How to get your proposal accepted (almost) every time

Contract // photo by shho: there’s one thing I’m not, it’s a salesman. But as the owner of a small design agency, it’s part of my job. Without being able to close a sale, I’d never get to move on to the fun stuff—building websites and building relationships.

There’s a seemingly endless supply of books, seminars, and websites devoted to sales, many of which offer a great deal of insight. Countless professionals have devoted their careers to mastering the art, and science, of closing the deal. But in my experience, it’s pretty simple:

Selling starts and ends with giving people what they want.

This doesn’t mean that you need to give your product or service away, or that you should be a doormat in negotiations. You just have to step back and put yourself in the client’s shoes: Find out what their need or problem is, and demonstrate that you can make it go away.

Some prospects make up their mind quickly—especially if you’ve got very bad (or perhaps very good) people skills. However, I’ve found that when it comes to hiring a designer, most clients base their final decision on the contents and quality of the proposal(s) they receive.

For this reason, I know that if a prospective client is serious about moving forward with a project (i.e., they have the motivation and the budget to act), they will almost always accept my company’s proposal—particularly if we’re competing against other vendors. Why? Because I’ve learned, mostly through trial and error, how to write a proposal that gives the client all they need to know about who we are and what they’re getting from us. More often than not, it’s simply a matter of making the effort, and taking the time, to be thorough.

Here are some specific approaches that I’ve found to be instrumental in crafting a winning proposal:

  • Be approachable – Before you even write the proposal, make it clear to the client that working with you will be an easy and pleasant experience. For example:
    • Offer a free initial consultation by phone or in person.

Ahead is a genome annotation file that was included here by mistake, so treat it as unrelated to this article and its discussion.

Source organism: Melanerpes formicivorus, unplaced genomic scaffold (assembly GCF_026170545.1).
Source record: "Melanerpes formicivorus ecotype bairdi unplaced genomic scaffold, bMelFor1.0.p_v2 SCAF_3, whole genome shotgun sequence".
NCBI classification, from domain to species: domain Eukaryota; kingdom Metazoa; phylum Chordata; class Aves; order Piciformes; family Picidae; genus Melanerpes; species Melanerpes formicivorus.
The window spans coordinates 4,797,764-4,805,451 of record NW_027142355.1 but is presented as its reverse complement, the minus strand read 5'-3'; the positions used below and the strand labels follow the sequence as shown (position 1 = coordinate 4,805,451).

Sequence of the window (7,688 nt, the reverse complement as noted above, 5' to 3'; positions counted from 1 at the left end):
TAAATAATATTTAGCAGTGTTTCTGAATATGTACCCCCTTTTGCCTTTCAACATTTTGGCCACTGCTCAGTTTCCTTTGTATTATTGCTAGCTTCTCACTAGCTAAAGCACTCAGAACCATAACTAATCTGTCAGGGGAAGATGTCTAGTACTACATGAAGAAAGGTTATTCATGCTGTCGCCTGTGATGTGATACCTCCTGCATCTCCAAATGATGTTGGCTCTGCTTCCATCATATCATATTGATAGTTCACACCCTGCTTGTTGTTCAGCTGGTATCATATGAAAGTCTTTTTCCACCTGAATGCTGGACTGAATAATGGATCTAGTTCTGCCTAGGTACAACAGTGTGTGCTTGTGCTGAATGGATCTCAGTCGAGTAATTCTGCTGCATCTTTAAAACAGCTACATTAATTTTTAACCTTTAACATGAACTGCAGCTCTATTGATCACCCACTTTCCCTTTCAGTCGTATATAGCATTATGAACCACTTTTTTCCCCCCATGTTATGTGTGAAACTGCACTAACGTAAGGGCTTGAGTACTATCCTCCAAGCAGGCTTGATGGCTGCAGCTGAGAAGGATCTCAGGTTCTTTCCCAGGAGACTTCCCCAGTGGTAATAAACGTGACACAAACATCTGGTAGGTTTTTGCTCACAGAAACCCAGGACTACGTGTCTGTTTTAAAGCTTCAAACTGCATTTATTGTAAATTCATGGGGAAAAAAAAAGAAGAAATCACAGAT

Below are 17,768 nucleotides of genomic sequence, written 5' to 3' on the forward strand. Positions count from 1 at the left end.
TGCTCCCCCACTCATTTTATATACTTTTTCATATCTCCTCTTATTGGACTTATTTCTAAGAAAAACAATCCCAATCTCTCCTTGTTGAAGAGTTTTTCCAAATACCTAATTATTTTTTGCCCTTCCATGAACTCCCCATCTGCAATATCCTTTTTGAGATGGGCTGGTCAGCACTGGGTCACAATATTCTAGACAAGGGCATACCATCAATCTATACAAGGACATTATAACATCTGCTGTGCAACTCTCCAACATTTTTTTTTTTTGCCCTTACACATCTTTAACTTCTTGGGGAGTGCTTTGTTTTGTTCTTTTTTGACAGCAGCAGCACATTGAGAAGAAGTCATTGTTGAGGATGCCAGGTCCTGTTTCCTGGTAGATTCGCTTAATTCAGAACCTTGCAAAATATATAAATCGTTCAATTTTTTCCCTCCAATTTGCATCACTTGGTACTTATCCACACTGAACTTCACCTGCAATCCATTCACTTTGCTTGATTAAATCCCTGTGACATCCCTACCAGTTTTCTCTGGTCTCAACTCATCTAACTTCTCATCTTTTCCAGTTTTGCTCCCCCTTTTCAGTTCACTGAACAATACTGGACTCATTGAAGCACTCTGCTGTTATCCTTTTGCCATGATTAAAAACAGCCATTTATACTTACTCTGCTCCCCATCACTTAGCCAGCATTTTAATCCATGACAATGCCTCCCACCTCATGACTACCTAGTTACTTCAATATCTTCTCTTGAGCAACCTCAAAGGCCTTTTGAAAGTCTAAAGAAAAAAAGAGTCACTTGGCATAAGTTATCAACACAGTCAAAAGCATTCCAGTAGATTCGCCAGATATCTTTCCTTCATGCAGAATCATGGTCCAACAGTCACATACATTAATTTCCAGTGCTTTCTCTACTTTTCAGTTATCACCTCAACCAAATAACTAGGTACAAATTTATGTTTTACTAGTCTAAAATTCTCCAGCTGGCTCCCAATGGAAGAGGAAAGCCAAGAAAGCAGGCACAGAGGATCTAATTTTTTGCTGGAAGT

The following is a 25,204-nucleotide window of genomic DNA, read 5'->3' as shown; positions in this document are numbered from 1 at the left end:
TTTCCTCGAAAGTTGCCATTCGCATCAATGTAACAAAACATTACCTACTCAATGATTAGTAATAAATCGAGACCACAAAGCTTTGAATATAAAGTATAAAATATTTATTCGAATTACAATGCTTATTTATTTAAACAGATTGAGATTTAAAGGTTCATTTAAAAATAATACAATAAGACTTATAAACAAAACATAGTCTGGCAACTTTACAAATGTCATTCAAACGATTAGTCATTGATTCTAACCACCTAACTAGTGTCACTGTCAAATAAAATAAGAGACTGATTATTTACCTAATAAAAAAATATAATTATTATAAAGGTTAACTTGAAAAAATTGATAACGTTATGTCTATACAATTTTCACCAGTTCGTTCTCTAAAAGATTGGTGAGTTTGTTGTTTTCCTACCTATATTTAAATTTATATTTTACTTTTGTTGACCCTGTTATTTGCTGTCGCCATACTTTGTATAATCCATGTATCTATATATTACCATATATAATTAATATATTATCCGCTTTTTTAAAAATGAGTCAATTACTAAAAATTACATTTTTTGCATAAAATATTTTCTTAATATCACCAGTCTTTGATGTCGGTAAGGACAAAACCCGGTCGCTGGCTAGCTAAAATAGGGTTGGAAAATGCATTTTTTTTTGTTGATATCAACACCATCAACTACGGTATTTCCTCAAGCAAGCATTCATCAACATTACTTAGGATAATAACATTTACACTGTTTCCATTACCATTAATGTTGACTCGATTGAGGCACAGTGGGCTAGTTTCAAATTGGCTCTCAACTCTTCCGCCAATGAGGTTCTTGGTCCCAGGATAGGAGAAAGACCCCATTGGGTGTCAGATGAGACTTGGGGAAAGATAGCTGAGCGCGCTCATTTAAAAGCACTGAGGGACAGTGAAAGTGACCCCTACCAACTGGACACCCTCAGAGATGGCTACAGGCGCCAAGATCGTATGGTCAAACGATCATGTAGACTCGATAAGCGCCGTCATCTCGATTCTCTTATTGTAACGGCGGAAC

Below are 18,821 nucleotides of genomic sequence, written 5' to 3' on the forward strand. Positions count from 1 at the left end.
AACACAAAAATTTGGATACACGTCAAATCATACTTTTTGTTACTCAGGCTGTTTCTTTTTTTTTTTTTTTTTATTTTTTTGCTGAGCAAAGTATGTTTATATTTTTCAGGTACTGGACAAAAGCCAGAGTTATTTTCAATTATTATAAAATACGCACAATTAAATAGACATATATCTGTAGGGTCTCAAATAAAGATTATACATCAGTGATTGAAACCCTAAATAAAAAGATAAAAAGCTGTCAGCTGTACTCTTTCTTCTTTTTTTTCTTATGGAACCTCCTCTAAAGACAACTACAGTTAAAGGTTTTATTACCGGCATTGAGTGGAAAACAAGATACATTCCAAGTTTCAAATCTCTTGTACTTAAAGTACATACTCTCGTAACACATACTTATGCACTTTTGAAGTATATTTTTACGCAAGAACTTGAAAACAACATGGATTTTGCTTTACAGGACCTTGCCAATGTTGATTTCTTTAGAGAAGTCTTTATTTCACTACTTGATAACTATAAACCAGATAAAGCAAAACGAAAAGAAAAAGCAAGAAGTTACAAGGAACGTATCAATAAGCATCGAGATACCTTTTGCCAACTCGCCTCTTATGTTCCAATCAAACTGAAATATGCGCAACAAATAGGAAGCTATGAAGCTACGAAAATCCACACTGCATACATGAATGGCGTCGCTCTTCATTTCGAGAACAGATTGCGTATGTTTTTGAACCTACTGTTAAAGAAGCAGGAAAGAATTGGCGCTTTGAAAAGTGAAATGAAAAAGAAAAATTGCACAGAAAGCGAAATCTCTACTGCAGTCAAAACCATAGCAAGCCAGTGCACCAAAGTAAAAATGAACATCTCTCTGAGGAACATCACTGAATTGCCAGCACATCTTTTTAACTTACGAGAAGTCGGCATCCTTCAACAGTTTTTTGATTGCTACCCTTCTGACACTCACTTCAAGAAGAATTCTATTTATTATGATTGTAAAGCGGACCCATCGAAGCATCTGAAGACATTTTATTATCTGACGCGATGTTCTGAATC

• Treat clients with respect, and allow them to ask dumb questions.
    • Don’t force people to comply with unnecessary formalities, like filling out paperwork when a brief conversation will do.
    • Don’t try to run the show if they request a meeting—but do ask the right questions when given the opportunity.
  • Be fast – When I decide to make a big purchase, it can take days or weeks before I make a commitment. But when I’m ready to buy, I want it immediately. Clients often are the same way; in fact, within the past year my company lost out on a business opportunity simply because the client accepted the first bid, which happened to be someone else’s. So now, I have a simple rule: Inform the client that they’ll have a proposal within three or four business days, and whenever possible, deliver it in one or two days.
  • Be descriptive – Detail is crucial. If the proposal looks like a template, you will probably not get the client’s business. However, if you organize and expand upon the client’s vision in the form of a detailed project description, you’ll add value to the proposal while showing the client that you were listening to them, and that you actually care about their needs. Most importantly, you’ll demonstrate that you understand the scope of the project, which reduces the likelihood of a misunderstanding, and signifies that your asking price is well thought out.
  • Be precise – Eliminate the client’s doubts and concerns by specifying exactly what they’ll get, such as:
    • how much they’ll pay,
    • what the deliverables are,
    • when they can expect the project to be completed,
    • how many design revisions are included,
    • when payments are due, and
    • who owns the design.
  • Be flexible – Deals have a tendency to fall apart over little things that can often be worked around creatively. More often than not, money is the issue. Rather than negotiating on price, I’ve found that it’s much easier to get a proposal accepted by doing two things:
    • Allowing clients to choose their own payment schedule (e.g., 50% x2, 25% x4, etc.).
    • Itemizing the costs and giving clients the choice to eliminate or simplify the more expensive components of a project, whenever possible.
  • Be generous – Think of ways that you can offer additional value to the client, without giving away your core services or competing on price. For example:
    • Offer a free competitive analysis, comparing the client’s website or online marketing efforts to those of their closest competitors.
    • Share your opinion and experiences. If someone asks you to bid on a project that’s riddled with bad ideas, it usually doesn’t hurt to offer suggestions for improvement, especially if you’ve seen the same mistakes made by other clients in the past. In my experience, clients appreciate the honesty because it’s likely to save them money.
    • Go above and beyond to answer the client’s questions, even if you could just as easily refer them to Google.

Needless to say, each client is different (i.e., “your mileage may vary”), and it’s impossible to please everyone who inquires about your services. Furthermore, it can be difficult to resist the urge to win clients by reducing fees and bowing to their every whim. In the long run, however, that approach can be detrimental to the relationship and to the quality of the services you provide.

By focusing on the client’s needs, resolving questions before they’re asked, and enabling clients to make informed decisions, you might find proposal writing—and the entire sales process—to be a much more enjoyable and effective use of your time.